When I was a kid there was a big fuss over Superman The Movie.
We were going to believe a man could fly.
Superman was a big deal to me, at the time. I used to draw him all the time. Dreamt about drawing comics when I grew up. But I was getting old enough to be aware of the bigger picture, and start asking questions. I was devastated when read about George Reeves death. The conspiracy theories, involving his married mob girlfriend. The concept of suicide was new to me too. There have been several books, including Hollywood Kryptonite. And one great movie, Hollywoodland. Starring Adrien Brody, Ben Affleck, Diane Lane, and Bob Hoskins. Diane Lane is amazing but what surprised me was Affleck. His surprisingly subtle and honest portrayal of Reeves, the actor typecast as a popular and iconic character. Affleck disproves his own critics, with a rich portrayal of the frustration, rage, and longing for respect that comes with being an appealing, handsome actor not generally regarded for having much range.
Before the release of the Christopher Reeve Superman film, amongst all the hype, I remember hearing about how Warner Brothers was going to pay a small stipend to Jerry Siegel and Joe Shuster. I remember hearing the hobby shop guy say something about how they were shamed into it by the greedy bastards. But I was old enough to think this through. You can't shame anyone, let alone a company, unless it actually acted shamefully in the first place.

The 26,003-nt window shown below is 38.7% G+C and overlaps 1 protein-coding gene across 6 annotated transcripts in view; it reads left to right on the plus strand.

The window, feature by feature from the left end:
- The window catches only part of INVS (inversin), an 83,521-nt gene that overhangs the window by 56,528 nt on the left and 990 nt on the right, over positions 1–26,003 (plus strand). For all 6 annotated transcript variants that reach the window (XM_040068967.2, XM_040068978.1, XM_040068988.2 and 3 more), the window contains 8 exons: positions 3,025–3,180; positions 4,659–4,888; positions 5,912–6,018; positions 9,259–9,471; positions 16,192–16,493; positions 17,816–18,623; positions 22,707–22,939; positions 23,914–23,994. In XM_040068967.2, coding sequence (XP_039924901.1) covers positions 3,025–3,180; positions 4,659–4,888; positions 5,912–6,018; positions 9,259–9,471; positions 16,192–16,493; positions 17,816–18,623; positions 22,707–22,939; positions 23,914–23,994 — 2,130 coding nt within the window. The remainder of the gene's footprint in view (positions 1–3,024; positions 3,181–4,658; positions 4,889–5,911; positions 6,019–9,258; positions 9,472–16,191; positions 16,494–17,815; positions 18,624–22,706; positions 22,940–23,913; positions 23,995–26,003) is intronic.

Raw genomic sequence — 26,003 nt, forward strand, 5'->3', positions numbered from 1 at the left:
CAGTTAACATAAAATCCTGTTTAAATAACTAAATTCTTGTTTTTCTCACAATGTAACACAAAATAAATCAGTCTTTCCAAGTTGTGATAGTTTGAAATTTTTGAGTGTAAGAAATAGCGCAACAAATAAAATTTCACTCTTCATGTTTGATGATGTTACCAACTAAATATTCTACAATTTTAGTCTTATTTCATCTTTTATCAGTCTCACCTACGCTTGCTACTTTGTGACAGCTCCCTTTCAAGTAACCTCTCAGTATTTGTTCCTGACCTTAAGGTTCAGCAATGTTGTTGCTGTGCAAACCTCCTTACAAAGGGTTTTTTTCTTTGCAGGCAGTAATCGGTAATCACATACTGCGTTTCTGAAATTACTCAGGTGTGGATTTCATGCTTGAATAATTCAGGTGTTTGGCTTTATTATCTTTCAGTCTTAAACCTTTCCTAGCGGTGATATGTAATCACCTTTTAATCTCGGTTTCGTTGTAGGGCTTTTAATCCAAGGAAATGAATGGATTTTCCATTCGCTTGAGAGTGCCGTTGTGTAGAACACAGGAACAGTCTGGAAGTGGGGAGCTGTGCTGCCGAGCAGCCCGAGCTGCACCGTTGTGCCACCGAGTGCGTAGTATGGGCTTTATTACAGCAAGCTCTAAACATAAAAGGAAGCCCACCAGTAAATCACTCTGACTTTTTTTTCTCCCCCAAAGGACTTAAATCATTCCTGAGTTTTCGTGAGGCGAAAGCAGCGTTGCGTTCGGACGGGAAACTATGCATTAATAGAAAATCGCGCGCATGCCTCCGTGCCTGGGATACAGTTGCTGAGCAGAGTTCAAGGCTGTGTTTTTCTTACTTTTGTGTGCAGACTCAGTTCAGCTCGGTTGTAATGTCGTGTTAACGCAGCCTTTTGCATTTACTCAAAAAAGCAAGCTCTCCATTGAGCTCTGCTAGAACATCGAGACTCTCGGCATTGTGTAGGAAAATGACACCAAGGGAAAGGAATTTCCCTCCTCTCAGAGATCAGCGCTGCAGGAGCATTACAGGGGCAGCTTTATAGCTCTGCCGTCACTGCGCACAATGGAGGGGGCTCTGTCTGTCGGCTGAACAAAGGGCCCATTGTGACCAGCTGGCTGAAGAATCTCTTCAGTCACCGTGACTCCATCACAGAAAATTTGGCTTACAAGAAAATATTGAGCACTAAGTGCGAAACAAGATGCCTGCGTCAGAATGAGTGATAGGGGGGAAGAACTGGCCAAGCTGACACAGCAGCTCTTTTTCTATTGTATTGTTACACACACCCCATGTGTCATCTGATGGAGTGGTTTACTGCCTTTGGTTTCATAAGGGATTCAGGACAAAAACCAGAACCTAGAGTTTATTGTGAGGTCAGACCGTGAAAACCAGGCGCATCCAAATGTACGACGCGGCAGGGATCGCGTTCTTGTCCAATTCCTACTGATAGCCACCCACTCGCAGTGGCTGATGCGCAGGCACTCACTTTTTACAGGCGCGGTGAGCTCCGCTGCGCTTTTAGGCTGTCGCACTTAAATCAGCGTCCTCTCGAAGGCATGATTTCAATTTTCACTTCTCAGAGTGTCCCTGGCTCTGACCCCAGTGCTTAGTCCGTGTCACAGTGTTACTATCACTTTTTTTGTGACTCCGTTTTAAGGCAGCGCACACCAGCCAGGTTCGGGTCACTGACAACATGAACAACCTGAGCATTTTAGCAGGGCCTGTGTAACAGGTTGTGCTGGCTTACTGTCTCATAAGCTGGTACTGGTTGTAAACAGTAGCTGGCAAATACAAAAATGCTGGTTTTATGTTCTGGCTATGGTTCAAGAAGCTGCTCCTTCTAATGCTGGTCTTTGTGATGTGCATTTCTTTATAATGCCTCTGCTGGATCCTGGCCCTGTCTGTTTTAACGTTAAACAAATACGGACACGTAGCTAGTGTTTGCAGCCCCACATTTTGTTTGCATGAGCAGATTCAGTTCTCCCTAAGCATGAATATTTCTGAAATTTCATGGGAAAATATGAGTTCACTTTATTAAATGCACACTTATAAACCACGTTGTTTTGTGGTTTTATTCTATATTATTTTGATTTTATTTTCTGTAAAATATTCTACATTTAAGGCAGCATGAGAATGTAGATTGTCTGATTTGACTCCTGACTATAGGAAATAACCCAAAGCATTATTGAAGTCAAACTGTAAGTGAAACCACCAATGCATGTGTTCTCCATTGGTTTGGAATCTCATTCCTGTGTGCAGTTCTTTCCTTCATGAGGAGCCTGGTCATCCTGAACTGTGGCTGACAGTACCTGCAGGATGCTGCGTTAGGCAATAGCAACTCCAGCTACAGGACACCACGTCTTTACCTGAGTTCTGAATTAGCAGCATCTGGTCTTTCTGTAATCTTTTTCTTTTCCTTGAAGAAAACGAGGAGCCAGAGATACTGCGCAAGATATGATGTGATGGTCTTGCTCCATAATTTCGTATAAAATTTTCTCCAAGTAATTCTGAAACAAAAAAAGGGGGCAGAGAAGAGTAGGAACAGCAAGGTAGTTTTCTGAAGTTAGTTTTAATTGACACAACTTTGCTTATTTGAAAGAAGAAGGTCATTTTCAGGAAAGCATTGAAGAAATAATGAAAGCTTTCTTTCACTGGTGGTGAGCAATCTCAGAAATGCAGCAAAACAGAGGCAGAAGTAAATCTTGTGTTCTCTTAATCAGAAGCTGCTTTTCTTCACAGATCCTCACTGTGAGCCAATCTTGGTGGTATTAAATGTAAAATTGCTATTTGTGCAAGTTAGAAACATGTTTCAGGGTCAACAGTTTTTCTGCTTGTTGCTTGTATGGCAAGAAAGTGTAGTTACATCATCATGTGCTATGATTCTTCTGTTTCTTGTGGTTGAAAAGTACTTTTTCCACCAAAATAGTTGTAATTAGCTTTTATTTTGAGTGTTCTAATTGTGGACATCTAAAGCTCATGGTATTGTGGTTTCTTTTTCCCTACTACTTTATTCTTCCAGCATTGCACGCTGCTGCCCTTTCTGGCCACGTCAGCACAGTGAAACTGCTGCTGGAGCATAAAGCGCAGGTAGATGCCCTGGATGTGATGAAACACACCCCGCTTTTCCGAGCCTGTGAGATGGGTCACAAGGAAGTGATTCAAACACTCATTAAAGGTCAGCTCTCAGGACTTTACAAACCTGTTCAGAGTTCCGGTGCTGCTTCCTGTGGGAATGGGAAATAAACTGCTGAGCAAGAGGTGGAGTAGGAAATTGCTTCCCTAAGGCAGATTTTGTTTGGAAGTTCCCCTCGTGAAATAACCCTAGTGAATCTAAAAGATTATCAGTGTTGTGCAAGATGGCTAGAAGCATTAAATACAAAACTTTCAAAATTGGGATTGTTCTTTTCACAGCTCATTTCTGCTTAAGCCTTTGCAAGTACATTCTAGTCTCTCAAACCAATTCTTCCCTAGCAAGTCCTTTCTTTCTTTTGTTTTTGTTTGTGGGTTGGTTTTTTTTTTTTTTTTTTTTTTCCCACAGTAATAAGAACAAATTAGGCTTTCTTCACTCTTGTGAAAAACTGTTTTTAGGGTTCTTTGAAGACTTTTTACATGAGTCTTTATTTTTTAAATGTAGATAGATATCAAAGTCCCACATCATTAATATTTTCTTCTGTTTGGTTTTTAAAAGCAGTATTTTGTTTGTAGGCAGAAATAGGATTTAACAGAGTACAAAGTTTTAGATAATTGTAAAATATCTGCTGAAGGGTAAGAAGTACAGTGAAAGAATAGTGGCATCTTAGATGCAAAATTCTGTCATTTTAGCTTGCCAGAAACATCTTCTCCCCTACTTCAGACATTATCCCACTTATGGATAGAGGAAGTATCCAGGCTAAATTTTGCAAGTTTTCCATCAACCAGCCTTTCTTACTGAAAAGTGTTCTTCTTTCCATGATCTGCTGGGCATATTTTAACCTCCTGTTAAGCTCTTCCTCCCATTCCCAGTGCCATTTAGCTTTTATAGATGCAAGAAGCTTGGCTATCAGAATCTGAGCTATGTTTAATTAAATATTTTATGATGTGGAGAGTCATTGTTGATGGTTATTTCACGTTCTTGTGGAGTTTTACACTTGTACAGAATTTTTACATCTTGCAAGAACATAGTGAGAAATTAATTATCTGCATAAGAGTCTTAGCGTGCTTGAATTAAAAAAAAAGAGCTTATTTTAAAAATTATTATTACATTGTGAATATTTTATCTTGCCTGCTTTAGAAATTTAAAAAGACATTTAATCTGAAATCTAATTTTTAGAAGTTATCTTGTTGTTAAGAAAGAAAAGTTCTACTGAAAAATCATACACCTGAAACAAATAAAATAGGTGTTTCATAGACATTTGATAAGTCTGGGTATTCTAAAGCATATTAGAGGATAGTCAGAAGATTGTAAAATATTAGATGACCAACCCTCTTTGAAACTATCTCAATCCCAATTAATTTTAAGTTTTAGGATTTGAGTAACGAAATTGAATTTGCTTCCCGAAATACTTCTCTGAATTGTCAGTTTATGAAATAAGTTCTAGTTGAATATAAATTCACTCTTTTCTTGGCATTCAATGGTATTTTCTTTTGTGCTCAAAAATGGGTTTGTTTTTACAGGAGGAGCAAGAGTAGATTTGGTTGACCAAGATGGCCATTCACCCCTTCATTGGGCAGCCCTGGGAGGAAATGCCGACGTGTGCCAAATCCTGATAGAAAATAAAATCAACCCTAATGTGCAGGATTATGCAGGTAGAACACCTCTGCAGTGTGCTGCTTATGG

I loved the movie.
And eventually I found more information about Jerry Siegel and Joe Shuster. I read anything I could find, including The Steranko History of Comics. I eventually found out about Neal Adams heroic efforts regarding creator's rights and about other artists and writers who had been treated poorly.
I never drew Superman again for a long time. I lost interest in ever wanting to work for DC comics at all.
Here we are, 35 years later. A new epic Superman movie is gearing up for a huge Summer release, and earlier this week we got erroneous news across the net that the Siegel family lost another suit against DC. This week's court decision was only a procedural ruling enabling Toberoff to appeal. He requested it. The fuss and bother about DC winning again is really only a misunderstanding on behalf of a bunch of overzealous but well meaning bloggers.
35 years later and DC comics hasn't learned the ironic shame of continuing to exploit the work of artists and writers, who dreamt of heroes who fight a "never-ending" battle for truth, justice and heroic ideals.
I'll probably go see the new Superman movie. Maybe not the first weekend.
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